When Deion Sanders officially announced that he would indeed become the next Jackson State football coach in September, there was an instinctive reflex to wonder whether it all was real.
Never in anyone’s wildest imaginations could the possibility exist that Sanders — the NFL Hall of Fame defensive back and effervescent network television personality — was seriously considering an HBCU to begin his head coaching career.
Through sheer observation, Sanders didn’t need this. He had the riches. He possessed the 100-acre ranch in Texas. He was one of the faces of Subway commercials.
Was this all genuine? Was this yearning to coach another avenue for Sanders to promote his brand?
The verdict after a month seems to be that Sanders — through his actions — not just his carefully crafted motivational Instagram soundbites is all in.
Hours after the introductory press conference, Sanders had made offers to a half-dozen recruits, some already with interest from Power 5 schools. He has either made appearances or been referenced by ESPN, Fox Sports, Forbes, Good Morning America, and Sports Illustrated.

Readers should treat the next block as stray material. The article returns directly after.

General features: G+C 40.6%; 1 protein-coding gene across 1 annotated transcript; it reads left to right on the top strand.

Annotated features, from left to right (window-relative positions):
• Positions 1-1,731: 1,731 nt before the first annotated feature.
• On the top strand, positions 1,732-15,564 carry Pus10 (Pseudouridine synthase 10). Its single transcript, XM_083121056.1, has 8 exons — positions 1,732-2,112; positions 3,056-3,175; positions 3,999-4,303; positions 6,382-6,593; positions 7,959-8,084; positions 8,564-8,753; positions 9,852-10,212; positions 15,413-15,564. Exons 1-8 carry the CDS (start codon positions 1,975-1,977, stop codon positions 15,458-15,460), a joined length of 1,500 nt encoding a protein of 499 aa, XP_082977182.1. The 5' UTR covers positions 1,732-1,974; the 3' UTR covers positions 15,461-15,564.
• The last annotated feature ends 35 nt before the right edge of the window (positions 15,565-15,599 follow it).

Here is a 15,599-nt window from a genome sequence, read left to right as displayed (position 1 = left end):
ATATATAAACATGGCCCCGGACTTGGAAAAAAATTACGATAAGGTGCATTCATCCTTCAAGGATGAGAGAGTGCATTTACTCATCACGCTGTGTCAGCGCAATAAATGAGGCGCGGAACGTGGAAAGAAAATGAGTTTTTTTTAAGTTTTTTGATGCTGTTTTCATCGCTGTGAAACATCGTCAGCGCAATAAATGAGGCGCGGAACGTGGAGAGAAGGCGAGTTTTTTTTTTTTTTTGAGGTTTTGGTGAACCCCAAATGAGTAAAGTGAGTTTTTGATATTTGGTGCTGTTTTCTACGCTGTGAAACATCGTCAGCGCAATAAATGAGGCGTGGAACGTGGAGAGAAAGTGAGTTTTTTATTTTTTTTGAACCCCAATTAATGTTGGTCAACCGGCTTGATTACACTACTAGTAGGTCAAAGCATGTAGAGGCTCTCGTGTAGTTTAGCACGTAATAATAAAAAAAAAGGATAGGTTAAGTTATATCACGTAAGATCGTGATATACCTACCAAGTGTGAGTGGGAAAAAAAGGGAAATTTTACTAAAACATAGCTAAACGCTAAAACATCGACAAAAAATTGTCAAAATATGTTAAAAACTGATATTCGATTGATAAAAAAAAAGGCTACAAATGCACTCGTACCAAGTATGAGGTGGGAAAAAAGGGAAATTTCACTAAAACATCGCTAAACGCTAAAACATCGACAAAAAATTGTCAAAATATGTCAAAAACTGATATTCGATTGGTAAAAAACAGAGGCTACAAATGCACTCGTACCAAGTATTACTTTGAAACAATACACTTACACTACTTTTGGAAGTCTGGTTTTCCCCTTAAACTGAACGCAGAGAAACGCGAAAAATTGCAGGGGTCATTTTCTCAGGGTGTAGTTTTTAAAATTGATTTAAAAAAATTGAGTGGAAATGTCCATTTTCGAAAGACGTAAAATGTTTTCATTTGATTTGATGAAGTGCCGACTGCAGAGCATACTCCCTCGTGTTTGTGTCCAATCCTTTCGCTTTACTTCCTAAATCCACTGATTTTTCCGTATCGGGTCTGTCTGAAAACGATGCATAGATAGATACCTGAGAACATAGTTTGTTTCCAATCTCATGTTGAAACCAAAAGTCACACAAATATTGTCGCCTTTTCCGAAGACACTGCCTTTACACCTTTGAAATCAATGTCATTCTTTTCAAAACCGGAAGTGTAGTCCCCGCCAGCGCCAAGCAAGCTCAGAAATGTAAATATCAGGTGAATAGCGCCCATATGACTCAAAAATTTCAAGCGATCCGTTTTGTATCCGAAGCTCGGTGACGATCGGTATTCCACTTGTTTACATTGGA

Sanders, even before calling a play, has positioned himself as arguably the most valuable asset in the world of HBCU football since Eddie Robinson.
When asked recently on The Paul Finebaum Show whether this move to the sidelines at the collegiate level was genuine, Sanders emphatically affirmed as much.
“This is not a gimmick,” Sanders told Finebaum about his commitment to Jackson State. “This is real. This is genuine.”
Since he was hired, Sanders has repeatedly used the phrase “I believe” to signify an unwavering faith that Jackson State football will once again return to prominence.
The fanbase has certainly bought into that with season ticket sales risen and donations have surged to go along with the university netting an estimated $12 million in media exposure so far.
Sanders hopes, as does Jackson State, that the attention adds up to a new, more impactful era of HBCU football.
“With what we’re doing in the country— social injustices, so many things about trying to reach and strive for equality — this is the best possible scenario and situation I could ever find myself in,” Sanders told Sports Illustrated. “It’s a task to me — level the playing field.”